General vintage slot machine related topics.
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Re: Allwin Skill

Postby pennymachines » Sun Jan 14, 2007 7:46 pm

I'm glad to see this topic continues to generate an almost religious fervour...

Returning to a couple of points made on the previous page:
Guest wrote:Surely the ball has the same momentum when it leaves the track however many times it goes round the spiral. The ball goes round the track until the momentum has dropped to a certain level.

I don't think I can argue with that. Perhaps I should have said it's easier to control the ball by keeping the shot short (less travel = less chaos).
Guest wrote:I don't think this business about dropping the ball in the top centre has any influence at all.

I'm not entirely convinced by the argument here. When I suggested that multicups may not be pure luck, I added this "applies particularly to the large 24 Cups". However, I believe there must still be a statistical advantage to aiming the ball above the centre cup. To put my reasoning in words would be rather cumbersome, so I'll try to bamboozle you with a picture (below). Idealized ricochet patterns are represented by four lines fanning down from each cup. Although it's highly simplified, a more realistic picture would demonstrate the same symmetry. The green and red lines indicate respectively winning and losing trajectories. If we follow the lines of a ball falling towards cup 2 there are a total of 15 winners. For cups 1 and 3, there are 12 winners each, and for cups 4 and 7 only 3.
Unfortunately, I can't do the experiments. I don't own a multicup, having dismissed them as "too random".
Bent Copper wrote:many people here seem to think that if a game is only 1% skill and 99% luck, it is a game of skill.

I don't see anyone saying this. I think those in the skill camp believe it to be a significant factor in many allwins. Nevertheless, if a game was only 1% skill, it would still result in a skilful player coming out about 10 coins ahead of an unskilful one if they each played 1000 coins.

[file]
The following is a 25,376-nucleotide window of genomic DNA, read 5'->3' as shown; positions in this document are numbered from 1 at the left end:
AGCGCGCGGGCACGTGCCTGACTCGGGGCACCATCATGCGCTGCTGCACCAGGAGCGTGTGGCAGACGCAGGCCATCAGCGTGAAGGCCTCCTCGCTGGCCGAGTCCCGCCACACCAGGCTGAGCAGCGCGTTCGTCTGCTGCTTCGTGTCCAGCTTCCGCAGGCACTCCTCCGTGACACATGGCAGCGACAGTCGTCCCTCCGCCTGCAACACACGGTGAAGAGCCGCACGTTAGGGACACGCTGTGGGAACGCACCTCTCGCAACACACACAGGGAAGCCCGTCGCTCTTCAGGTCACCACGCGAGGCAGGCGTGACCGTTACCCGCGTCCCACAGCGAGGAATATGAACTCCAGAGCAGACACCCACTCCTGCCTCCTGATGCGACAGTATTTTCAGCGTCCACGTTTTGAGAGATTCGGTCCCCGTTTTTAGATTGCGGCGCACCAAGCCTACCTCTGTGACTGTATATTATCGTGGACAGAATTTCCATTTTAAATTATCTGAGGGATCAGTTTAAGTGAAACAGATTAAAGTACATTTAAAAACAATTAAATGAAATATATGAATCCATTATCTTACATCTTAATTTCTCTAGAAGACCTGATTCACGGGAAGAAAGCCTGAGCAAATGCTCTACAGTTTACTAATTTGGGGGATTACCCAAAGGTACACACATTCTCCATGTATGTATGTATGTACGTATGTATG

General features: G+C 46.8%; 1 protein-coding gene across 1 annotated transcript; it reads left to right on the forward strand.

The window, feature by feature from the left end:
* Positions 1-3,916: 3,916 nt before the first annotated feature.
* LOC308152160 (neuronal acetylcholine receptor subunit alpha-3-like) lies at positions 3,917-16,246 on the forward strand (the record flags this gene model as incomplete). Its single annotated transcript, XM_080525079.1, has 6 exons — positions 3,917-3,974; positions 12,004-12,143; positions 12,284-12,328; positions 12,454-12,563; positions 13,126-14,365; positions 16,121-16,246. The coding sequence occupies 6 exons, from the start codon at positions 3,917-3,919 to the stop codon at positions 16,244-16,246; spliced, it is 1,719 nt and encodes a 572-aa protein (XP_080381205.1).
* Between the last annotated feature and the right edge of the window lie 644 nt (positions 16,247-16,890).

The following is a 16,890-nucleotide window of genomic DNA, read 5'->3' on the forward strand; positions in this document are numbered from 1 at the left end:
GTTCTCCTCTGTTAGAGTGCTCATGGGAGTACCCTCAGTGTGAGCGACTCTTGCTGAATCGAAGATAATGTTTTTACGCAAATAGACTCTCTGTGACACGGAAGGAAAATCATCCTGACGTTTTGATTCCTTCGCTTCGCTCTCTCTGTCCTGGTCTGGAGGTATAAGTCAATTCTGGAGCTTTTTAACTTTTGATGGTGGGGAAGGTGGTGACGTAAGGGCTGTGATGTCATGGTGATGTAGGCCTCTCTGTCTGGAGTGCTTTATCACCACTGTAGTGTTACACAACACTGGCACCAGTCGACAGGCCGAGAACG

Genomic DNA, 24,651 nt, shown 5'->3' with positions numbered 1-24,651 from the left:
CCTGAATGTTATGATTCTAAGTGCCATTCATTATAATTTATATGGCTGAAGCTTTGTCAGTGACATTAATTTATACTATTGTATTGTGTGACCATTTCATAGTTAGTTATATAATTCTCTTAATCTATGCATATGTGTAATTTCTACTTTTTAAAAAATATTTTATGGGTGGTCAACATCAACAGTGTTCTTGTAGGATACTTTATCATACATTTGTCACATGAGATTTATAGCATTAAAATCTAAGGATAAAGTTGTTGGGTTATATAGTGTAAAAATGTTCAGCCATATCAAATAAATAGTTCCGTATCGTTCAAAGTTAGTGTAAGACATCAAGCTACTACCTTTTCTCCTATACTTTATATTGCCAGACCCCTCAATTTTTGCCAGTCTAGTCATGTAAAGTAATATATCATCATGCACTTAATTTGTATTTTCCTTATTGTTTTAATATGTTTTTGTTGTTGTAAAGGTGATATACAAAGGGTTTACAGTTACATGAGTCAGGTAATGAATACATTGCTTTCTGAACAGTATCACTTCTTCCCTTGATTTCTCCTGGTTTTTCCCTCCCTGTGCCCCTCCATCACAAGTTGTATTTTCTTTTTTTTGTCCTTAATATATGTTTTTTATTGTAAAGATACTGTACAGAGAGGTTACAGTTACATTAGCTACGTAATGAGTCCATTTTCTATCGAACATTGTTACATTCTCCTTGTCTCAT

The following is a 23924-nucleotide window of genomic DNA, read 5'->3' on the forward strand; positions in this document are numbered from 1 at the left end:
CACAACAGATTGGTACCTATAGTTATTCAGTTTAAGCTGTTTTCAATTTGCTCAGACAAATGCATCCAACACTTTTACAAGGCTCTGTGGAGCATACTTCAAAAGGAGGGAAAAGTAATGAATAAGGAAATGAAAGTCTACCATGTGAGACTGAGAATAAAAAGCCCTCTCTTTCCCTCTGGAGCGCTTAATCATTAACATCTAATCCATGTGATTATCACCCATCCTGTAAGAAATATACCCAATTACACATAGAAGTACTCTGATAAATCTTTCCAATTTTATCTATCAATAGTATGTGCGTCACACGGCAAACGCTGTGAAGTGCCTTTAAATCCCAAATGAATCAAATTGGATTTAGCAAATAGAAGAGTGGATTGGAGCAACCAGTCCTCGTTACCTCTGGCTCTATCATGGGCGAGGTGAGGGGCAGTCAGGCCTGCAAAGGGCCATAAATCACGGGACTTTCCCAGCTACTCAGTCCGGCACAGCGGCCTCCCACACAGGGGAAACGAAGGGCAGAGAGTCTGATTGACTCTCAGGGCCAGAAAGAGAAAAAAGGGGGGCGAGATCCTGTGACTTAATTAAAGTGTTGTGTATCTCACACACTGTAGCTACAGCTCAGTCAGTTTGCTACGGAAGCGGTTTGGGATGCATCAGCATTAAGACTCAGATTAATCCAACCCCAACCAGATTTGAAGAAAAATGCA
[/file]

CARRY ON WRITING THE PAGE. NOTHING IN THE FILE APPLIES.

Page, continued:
The question I posed in the Skill v Luck Poll was "Do you believe there's an element of skill in some payout allwins, or do you think they're 100% chance?" - maybe I should have asked "Do you believe there's a significant element of skill in some payout allwins, or do you think they're almost 100% chance?".
If there was any skill involved allwins wouldn't have lasted 80+ years. With the millions of people playing them they would have made the operaters bankrupt in no time.

Not so. As I've said before, a game can be designed so that a skilful player can increase their odds. This is true of many modern fruit machines which reward strategic play.

Although we've used the mechanical one arm bandit as the paradigm of a game of pure chance, even this is not clear cut. Margamatix's remark about people trying to skilfully manipulate the handles on these machines brought to mind something I read a long time ago. It's explained here by Donald Catlin: Non Random Randomness.
Donald Catlin wrote:In 1946 an Idaho potato farmer was visiting a friend of his in Las Vegas who was a slot mechanic and was repairing broken slot machines. This Idaho farmer, while helping out his friend with the repairs, noticed that some machines of that vintage had a non-random feature. These machines contained a device called the clock fan, which determined how far each reel would turn on the next spin based upon when the pull lever was released during a 7 or 8 second period following the previous play. By noting the current stopping position of the reels a skilled player could reduce the range of sequential stopping positions of the reels on the next play by the way in which the pull lever was released. According to Scarne [Scarne, John, Scarne's New Complete Guide to Gambling, Simon & Schuster, 1974, pp 451-456] the man put his idea to the test and relieved Las Vegas of about $30,000 in slot winnings in a two-week period. I can't vouch for the amount but subsequent events proved that he was on to something...

...by 1949 to 1950 there were hundreds of players using this Idaho farmer's technique and they were called Rhythm Players. In 1950 there was even a pamphlet published explaining how to "rhythm" a machine. These players took the Nevada casinos for millions of dollars but by 1951 the fun was over. The slot manufacturers had developed and installed on each machine a device they called a variator which insured that each play was completely random and independent from the previous play.


One thing this demonstrates rather well, is that even when manufacturers intended to make mechanical games of pure chance, they could not easily do so.

By all accounts, Rhythm Play was more effective than the better known Rhythm Method commonly used before the invention of oral contraceptives. :)
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Re: Allwin Skill

Postby margamatix » Sun Jan 14, 2007 8:22 pm

PennyMachines wrote: Not so. As I've said before, a game can be designed so that a skilful player can increase their odds. This is true of many modern fruit machines which reward strategic play.